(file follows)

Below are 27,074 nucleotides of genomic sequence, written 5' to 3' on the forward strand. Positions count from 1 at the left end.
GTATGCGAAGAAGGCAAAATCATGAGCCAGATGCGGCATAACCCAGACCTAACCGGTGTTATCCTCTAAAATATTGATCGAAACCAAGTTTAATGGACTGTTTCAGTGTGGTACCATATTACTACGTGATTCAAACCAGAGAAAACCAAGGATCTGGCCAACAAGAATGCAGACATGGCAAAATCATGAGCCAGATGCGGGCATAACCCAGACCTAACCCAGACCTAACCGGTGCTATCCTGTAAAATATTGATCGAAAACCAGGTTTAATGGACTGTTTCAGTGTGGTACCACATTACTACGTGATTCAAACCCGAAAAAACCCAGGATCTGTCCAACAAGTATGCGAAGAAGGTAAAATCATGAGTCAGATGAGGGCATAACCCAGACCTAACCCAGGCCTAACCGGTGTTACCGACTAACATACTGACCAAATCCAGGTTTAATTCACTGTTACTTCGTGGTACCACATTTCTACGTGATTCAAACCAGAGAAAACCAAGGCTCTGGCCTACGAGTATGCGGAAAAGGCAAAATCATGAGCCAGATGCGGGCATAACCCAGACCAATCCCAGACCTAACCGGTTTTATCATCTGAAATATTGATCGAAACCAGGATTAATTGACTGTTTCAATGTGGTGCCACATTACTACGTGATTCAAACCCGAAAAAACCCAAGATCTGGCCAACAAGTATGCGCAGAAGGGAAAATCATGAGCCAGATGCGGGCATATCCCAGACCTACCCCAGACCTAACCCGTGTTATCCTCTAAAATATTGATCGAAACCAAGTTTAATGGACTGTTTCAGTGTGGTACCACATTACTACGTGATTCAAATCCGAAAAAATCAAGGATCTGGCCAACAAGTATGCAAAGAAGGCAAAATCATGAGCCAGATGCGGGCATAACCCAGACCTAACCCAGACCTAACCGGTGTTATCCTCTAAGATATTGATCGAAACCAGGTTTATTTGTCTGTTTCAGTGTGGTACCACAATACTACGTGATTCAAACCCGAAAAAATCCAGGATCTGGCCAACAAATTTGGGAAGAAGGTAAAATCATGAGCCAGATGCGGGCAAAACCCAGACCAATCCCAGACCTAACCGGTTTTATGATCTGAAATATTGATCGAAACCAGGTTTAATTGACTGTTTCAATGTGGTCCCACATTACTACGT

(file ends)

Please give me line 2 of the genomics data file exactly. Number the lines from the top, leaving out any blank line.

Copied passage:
GTATGCGAAGAAGGCAAAATCATGAGCCAGATGCGGCATAACCCAGACCTAACCGGTGTTATCCTCTAAAATATTGATCGAAACCAAGTTTAATGGACTGTTTCAGTGTGGTACCATATTACTACGTGATTCAAACCAGAGAAAACCAAGGATCTGGCCAACAAGAATGCAGACATGGCAAAATCATGAGCCAGATGCGGGCATAACCCAGACCTAACCCAGACCTAACCGGTGCTATCCTGTAAAATATTGATCGAAAACCAGGTTTAATGGACTGTTTCAGTGTGGTACCACATTACTACGTGATTCAAACCCGAAAAAACCCAGGATCTGTCCAACAAGTATGCGAAGAAGGTAAAATCATGAGTCAGATGAGGGCATAACCCAGACCTAACCCAGGCCTAACCGGTGTTACCGACTAACATACTGACCAAATCCAGGTTTAATTCACTGTTACTTCGTGGTACCACATTTCTACGTGATTCAAACCAGAGAAAACCAAGGCTCTGGCCTACGAGTATGCGGAAAAGGCAAAATCATGAGCCAGATGCGGGCATAACCCAGACCAATCCCAGACCTAACCGGTTTTATCATCTGAAATATTGATCGAAACCAGGATTAATTGACTGTTTCAATGTGGTGCCACATTACTACGTGATTCAAACCCGAAAAAACCCAAGATCTGGCCAACAAGTATGCGCAGAAGGGAAAATCATGAGCCAGATGCGGGCATATCCCAGACCTACCCCAGACCTAACCCGTGTTATCCTCTAAAATATTGATCGAAACCAAGTTTAATGGACTGTTTCAGTGTGGTACCACATTACTACGTGATTCAAATCCGAAAAAATCAAGGATCTGGCCAACAAGTATGCAAAGAAGGCAAAATCATGAGCCAGATGCGGGCATAACCCAGACCTAACCCAGACCTAACCGGTGTTATCCTCTAAGATATTGATCGAAACCAGGTTTATTTGTCTGTTTCAGTGTGGTACCACAATACTACGTGATTCAAACCCGAAAAAATCCAGGATCTGGCCAACAAATTTGGGAAGAAGGTAAAATCATGAGCCAGATGCGGGCAAAACCCAGACCAATCCCAGACCTAACCGGTTTTATGATCTGAAATATTGATCGAAACCAGGTTTAATTGACTGTTTCAATGTGGTCCCACATTACTACGT